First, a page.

IoT & Wearable technology is giving almost everything the ability to be connected. With new products being launched every week the speed of change is exponential.
We’ve been keeping a close eye on this exciting space and have developed some prototypes. Like using IBM Watson‘s speech-to-text API to create a conversation UI based on user voice input. Running Alexa on a Raspberry Pi and our famous uptime Christmas Lights.
The string lights around the Mobiddiction HQ show the uptime of our client APIs – it helps keep our technical team on top of issues at a glance as well as bringing a little more colour into the office! Green means up and running, Red means there’s an outage, and Pink means to check with the backend team. #iot
So the question arises, should we be considering IoT and wearables as part of the future customer experience? And how should I approach this new area of interactivity?
While the promise is significant, the technology isn’t quite there yet. The major barriers to adoption are:
- Pervasiveness of low energy Bluetooth sensors in physical spaces
- Mobile devices capable of interacting reliably
- Trust in the amount of information exchanged and levels of security
That said, it is time to start factoring it into future customer experience roadmaps. As a marketer there are three avenues we should plan for and prepare an execution strategy.
Feedback & Research. A connected product is a fountain of knowledge, providing a continual unprompted feedback loop.
For instance, if you can track when a lightbulb is about to run out through a smartphone, you can then send over a discount meeting this need. If the civil defence force can monitor the population flow across popular destinations using beacons and wifi data they can use this to respond faster and better to emergencies.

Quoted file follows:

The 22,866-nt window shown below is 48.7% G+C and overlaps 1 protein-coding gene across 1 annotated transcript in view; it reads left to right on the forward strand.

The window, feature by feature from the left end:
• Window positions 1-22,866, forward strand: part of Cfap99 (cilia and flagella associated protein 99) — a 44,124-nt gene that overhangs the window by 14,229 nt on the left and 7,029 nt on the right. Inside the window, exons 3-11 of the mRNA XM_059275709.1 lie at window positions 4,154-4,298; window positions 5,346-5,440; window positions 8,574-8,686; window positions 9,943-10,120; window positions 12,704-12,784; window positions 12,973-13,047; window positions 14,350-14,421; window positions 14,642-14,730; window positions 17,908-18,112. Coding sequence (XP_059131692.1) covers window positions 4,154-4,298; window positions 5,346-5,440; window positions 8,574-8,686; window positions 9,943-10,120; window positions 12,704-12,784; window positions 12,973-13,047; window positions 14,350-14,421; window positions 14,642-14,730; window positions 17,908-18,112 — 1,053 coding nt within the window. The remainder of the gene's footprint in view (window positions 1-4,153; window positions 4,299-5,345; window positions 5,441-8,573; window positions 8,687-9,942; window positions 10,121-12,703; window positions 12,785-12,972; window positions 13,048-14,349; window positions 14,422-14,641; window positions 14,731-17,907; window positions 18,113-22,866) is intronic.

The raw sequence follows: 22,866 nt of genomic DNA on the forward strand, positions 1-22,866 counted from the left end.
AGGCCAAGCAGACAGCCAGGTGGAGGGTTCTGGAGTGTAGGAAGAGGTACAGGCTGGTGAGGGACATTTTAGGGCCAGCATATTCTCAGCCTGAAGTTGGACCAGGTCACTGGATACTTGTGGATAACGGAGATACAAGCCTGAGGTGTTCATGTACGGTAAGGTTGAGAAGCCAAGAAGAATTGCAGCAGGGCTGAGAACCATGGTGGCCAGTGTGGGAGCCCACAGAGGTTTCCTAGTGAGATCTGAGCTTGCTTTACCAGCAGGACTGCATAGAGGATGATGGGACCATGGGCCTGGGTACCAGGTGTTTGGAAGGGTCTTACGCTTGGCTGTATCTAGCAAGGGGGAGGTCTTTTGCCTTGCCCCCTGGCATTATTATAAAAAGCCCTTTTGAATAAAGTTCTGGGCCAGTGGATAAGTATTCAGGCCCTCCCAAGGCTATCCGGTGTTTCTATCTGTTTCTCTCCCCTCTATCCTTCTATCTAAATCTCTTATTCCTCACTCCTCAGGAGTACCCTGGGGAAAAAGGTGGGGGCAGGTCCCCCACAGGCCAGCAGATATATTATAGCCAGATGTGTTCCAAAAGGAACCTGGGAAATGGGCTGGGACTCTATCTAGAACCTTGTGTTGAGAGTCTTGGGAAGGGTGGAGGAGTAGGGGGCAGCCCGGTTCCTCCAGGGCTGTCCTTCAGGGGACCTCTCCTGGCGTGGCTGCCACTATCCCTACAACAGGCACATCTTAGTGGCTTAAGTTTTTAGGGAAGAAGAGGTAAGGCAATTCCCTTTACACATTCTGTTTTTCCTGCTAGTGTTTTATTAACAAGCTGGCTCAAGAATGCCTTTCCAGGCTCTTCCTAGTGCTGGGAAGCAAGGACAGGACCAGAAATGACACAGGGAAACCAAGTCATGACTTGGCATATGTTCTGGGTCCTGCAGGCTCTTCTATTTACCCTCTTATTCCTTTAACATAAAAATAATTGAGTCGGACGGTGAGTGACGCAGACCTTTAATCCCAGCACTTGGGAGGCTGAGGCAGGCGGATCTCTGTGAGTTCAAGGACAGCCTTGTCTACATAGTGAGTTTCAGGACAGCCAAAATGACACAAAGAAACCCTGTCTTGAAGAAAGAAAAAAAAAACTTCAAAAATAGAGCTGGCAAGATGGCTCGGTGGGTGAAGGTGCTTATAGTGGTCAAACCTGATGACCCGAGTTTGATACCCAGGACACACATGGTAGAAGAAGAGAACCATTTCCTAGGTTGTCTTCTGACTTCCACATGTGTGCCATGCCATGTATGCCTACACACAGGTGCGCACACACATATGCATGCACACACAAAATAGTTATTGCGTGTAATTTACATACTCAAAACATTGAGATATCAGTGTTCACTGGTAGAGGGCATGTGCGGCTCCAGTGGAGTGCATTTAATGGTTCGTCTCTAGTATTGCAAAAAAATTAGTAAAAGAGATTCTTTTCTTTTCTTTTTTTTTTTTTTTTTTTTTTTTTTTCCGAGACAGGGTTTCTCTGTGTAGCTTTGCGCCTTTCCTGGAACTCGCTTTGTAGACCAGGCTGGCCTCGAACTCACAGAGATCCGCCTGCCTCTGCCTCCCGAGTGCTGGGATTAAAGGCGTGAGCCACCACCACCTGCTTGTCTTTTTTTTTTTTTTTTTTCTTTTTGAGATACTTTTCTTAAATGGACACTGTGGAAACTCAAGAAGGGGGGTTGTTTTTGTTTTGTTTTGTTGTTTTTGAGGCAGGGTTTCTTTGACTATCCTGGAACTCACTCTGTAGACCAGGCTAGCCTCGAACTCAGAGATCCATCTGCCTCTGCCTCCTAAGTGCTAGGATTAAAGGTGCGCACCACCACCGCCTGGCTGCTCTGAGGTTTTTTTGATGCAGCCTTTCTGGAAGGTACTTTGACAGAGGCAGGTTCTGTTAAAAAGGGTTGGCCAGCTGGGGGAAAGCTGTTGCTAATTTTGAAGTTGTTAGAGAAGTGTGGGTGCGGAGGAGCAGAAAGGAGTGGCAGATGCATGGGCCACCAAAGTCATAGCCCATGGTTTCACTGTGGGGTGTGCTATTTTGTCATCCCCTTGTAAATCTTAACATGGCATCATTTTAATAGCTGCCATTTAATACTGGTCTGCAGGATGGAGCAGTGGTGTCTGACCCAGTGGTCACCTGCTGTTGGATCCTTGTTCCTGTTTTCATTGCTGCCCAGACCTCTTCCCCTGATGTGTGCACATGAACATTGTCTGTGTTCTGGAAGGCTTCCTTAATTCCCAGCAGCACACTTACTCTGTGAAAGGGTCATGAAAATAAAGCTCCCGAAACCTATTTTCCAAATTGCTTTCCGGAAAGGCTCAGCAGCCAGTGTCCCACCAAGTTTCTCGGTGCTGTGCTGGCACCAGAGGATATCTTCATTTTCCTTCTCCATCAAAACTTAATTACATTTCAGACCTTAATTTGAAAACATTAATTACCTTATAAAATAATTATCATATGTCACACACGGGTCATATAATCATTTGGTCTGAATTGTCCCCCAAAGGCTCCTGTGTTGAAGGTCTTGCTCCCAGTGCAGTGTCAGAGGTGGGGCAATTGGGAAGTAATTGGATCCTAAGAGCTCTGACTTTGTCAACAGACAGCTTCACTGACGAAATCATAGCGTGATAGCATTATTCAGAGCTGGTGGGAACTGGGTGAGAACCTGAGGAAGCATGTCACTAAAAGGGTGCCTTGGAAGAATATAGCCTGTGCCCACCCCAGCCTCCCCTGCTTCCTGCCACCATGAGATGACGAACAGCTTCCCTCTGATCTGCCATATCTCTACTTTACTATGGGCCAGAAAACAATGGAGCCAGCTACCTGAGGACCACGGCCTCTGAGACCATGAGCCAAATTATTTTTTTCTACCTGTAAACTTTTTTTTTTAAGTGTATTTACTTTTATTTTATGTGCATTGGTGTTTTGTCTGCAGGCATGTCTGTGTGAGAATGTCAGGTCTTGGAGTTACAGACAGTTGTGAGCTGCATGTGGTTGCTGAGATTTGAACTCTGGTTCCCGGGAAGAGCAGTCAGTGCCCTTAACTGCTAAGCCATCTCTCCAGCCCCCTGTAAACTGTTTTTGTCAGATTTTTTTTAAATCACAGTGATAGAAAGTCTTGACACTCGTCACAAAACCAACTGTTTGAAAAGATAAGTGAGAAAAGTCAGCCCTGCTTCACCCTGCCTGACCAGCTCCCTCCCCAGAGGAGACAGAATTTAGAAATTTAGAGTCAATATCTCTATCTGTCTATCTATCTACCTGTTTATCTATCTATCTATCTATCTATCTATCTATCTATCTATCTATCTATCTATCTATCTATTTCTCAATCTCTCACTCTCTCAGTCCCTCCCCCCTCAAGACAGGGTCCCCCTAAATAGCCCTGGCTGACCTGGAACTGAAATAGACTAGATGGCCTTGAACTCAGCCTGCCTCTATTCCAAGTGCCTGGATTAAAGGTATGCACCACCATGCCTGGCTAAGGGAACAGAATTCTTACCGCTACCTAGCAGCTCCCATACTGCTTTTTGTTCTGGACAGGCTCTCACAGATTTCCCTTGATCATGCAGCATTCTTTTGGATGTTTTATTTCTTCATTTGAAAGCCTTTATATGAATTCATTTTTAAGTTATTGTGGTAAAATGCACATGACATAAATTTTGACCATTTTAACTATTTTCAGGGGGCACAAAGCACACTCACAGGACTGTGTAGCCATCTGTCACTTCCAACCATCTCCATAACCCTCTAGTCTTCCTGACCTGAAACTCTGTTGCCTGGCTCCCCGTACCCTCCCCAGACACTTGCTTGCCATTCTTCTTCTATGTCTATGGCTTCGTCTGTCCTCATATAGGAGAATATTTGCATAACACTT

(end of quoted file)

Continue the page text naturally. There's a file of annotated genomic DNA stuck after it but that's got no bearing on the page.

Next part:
As the amount of data-collecting devices rises, and the amount of data available to marketers increases, we’ll see marketing campaigns based around and catering to consumers’ daily habits. The challenge here lies in having the systems and processes that allow you to capture, access and act on this information.
Building a better brand experience. Major venues and retailers we are working with use sensor tracking to understand the flow of foot traffic and purchase activity. This is then used to optimise everything from store layouts to shop inventory to bathroom locations.
Other global examples are companies such as Disney that utilise RFID-enabled wristbands that provide theme park entry, access to hotel rooms, and a payment method. There’s enormous potential in optimising experiences rapidly based on real-time insight. This kind of insight lets IoT provide answers to many questions that, until now, have been both highly critical and completely elusive.
The challenge here lies in thinking about how IoT can help enhance and streamline your brand experience.
Active Advertising, Retention & Loyalty. We’re already seeing advertisers using IoT to extend their relationship with the consumer beyond the point of sale. Pernod Ricard is a great example, their bottle design lets you order new stock when you’re running low. You can also scan QR codes for recipe and cocktail ideas (do people still do that?).
It isn’t just another way of collecting data on the consumer – it also allows traditional FMCG brands to strengthen customer relationships.
Questions like, is a billboard more effective in fast or slow traffic? Are consumers more responsive to sports advertising before or after a workout? Do coffee ads perform better with coffee drinkers who are tired, or who’ve had a good’s night’s rest?
Marrying attribution analytics to location-based, fitness and sleep tracking data will provide insights in a state-of-the-art way.
The challenge here lies in embedding a customer journey based marketing methodology into everything you do.
The IoT train is leaving the station. Make sure you’re on it.
And please remember that computers won’t be human till they can gossip 🙂